Saturday, August 13th, 2022 14:13:41

Editor Note

Updated: January 28, 2010 3:56 pm

Ninety per cent of the politicians give the other ten per cent a bad reputation. After the August 8 Lalgarh rally, there is no doubt in which category Railway Minister Mamata Bannerjee falls. Through this rally she has aptly substantiated that politics is the art of looking for trouble, finding it whether it exists or not, diagnosing it incorrectly, and applying the wrong remedy. In fact, Mamata is so desperate to hold the reins of power that she appears to have forgotten the difference between sanity and insanity. If the agenda was to show the mammoth gathering she organised at Lalgarh, she certainly passed muster of strength. But political analysts maintain that the Union Railway Minister and Trinamool Congress chief Ms Mamata Banerjee will have to pay a heavy price for this political tamasha. Backed as it was by the People’s Committee against Police Atrocities (PCPA), which is a front for Maoists and whose leader Chattradhar Mahato is currently behind the bar. And it was the same PCPA that went all out to ensure an impressive show. There was no way Ms Banerjee could have gathered such a huge crowd in the Naxal-infested region on her party’s strength, because the place has traditionally been a Left stronghold.

                Now it is well known that Ms Banerjee’s one-point agenda is to occupy the Chief Minister’s chair in West Bengal. This was clear at her mammoth Lalgarh rally. One whole week was spent in the ostentatious preparation, which she, as usual, addressed as chief minister-in-waiting. The Railways, however, continue to languish, their modernisation on hold, treated literally—as a sideline.

                Political India knows Ms Banerjee to be a law unto herself, and her politics to be irresponsible. But this cannot be a rationalisation for the United Progressive Alliance government to allow one of its important constituents and a senior Minister to publicly support, and collaborate on the ground with, armed extremism that does not have any compunction in unleashing terror against political opponents as well as civilians. Prime Minister Dr Manmohan Singh has also described the Naxalites as the greatest internal security threat to our country. In this backdrop, even the Prime Minister maintains studied silence. He does not speak on Kashmir or Commonwealth Games or Lalgarh rally. Silence at time can be a weapon of convenience, but conspiracy of silence should not be allowed. For the possible political gains, no one will have any quarrel with Mamta. But her strategy to piggyback on the Maoists and their influence is replete with danger. If she takes their covert support to come to power, she would become indebted to them. No surprise that the Trinamool chief would be bound to return the compliment. She said things that would have gladdened the Maoist hearts, even going to the extent of contradicting the stand of the Union Government, she is part of. Contradicting the Union government’s stated position that Maoist leader No. 3 ‘Azad’ was killed in an encounter, Ms Banerjee claimed at the rally that he had been murdered and that the killing was unjust because he was negotiating for peace. But to the power-hungry Congress, the coalition compulsions are now forcing at its whims—Trinamool is the largest coalition partner with 19 MPs— to turn a blind eye to Ms Banerjee. One day this compulsion on Maoists will boomerang on her and her party and finally on the nation, as Maoists’ actions will perhaps force her to keep quiet in future also, dealing a body blow to the operations against Maoists.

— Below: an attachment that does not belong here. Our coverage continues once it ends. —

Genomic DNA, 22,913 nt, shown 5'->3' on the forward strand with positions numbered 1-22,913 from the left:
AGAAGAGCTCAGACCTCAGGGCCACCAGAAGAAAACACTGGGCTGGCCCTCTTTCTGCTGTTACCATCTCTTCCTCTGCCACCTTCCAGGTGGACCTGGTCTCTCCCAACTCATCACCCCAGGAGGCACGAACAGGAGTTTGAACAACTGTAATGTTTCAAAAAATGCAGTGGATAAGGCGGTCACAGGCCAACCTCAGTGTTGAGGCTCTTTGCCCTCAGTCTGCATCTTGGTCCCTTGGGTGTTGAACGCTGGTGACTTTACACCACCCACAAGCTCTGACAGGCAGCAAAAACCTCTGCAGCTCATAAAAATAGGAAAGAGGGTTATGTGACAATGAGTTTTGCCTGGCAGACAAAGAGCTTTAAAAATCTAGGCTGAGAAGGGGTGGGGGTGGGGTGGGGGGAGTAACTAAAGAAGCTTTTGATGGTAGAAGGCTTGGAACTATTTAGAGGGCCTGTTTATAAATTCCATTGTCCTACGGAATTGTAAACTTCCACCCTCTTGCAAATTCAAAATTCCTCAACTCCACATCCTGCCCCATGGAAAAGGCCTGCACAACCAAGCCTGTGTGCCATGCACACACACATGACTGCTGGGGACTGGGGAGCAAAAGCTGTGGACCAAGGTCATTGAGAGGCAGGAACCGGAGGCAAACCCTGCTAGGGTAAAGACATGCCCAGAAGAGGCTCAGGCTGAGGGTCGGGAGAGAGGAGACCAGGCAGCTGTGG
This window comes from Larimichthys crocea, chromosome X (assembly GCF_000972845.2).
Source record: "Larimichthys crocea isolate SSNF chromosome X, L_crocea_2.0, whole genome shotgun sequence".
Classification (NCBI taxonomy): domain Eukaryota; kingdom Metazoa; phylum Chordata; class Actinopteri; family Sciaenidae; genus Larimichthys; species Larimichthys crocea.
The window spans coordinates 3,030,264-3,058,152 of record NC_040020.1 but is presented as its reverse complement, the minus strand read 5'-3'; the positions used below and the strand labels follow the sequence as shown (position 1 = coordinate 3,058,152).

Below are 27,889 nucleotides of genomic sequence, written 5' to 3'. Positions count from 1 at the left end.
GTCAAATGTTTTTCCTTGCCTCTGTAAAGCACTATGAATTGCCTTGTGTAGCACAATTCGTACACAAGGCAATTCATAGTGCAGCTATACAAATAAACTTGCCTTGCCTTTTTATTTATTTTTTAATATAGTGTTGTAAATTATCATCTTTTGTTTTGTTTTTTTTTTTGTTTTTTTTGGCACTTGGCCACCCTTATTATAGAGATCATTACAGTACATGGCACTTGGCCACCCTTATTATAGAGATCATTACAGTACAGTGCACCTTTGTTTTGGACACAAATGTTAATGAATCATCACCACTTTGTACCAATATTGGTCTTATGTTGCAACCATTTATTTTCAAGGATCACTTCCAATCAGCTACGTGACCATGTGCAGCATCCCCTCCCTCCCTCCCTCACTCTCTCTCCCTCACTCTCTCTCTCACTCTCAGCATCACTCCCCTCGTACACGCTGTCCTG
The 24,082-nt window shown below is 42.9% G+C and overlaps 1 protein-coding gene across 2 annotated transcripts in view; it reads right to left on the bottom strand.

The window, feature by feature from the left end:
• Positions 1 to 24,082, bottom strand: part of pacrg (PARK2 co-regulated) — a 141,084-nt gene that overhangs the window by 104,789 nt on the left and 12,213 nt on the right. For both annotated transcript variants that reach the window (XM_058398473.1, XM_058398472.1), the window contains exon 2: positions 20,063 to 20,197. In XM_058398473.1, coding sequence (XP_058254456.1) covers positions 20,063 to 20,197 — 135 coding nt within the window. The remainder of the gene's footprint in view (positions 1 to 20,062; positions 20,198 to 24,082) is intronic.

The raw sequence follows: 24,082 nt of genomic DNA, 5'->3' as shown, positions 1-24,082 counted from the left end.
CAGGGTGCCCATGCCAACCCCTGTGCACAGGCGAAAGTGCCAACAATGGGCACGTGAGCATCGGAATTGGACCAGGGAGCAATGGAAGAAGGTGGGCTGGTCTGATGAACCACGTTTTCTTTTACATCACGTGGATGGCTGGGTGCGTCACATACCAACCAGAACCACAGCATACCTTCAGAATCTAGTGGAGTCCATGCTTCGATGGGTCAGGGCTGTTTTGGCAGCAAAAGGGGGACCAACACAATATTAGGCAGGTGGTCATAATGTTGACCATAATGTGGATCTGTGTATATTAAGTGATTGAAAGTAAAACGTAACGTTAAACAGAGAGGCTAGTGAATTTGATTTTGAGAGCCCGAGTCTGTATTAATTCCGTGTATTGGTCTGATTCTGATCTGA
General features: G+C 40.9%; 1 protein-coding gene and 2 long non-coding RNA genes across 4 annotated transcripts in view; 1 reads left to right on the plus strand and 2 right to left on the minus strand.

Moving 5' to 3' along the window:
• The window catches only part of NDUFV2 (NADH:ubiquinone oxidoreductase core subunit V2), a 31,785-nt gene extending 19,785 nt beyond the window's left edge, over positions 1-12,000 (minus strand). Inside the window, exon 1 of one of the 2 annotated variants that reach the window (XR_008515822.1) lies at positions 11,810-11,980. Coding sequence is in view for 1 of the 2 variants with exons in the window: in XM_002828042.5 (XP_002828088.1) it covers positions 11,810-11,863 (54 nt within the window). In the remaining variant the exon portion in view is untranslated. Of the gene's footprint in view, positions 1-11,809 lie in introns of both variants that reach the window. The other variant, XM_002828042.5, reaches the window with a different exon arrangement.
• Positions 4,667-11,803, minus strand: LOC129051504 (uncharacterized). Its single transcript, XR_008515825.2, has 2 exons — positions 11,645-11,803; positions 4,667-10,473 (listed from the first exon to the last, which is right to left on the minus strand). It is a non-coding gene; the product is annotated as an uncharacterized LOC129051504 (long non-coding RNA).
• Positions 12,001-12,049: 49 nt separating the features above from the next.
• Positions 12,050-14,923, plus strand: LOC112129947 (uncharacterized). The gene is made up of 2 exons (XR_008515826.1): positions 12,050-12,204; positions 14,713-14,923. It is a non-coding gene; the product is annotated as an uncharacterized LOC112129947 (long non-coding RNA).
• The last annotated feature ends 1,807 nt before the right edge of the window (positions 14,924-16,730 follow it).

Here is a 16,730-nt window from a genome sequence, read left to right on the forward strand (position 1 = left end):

Deepak Kumar Rath

Deepak Kumar Rath

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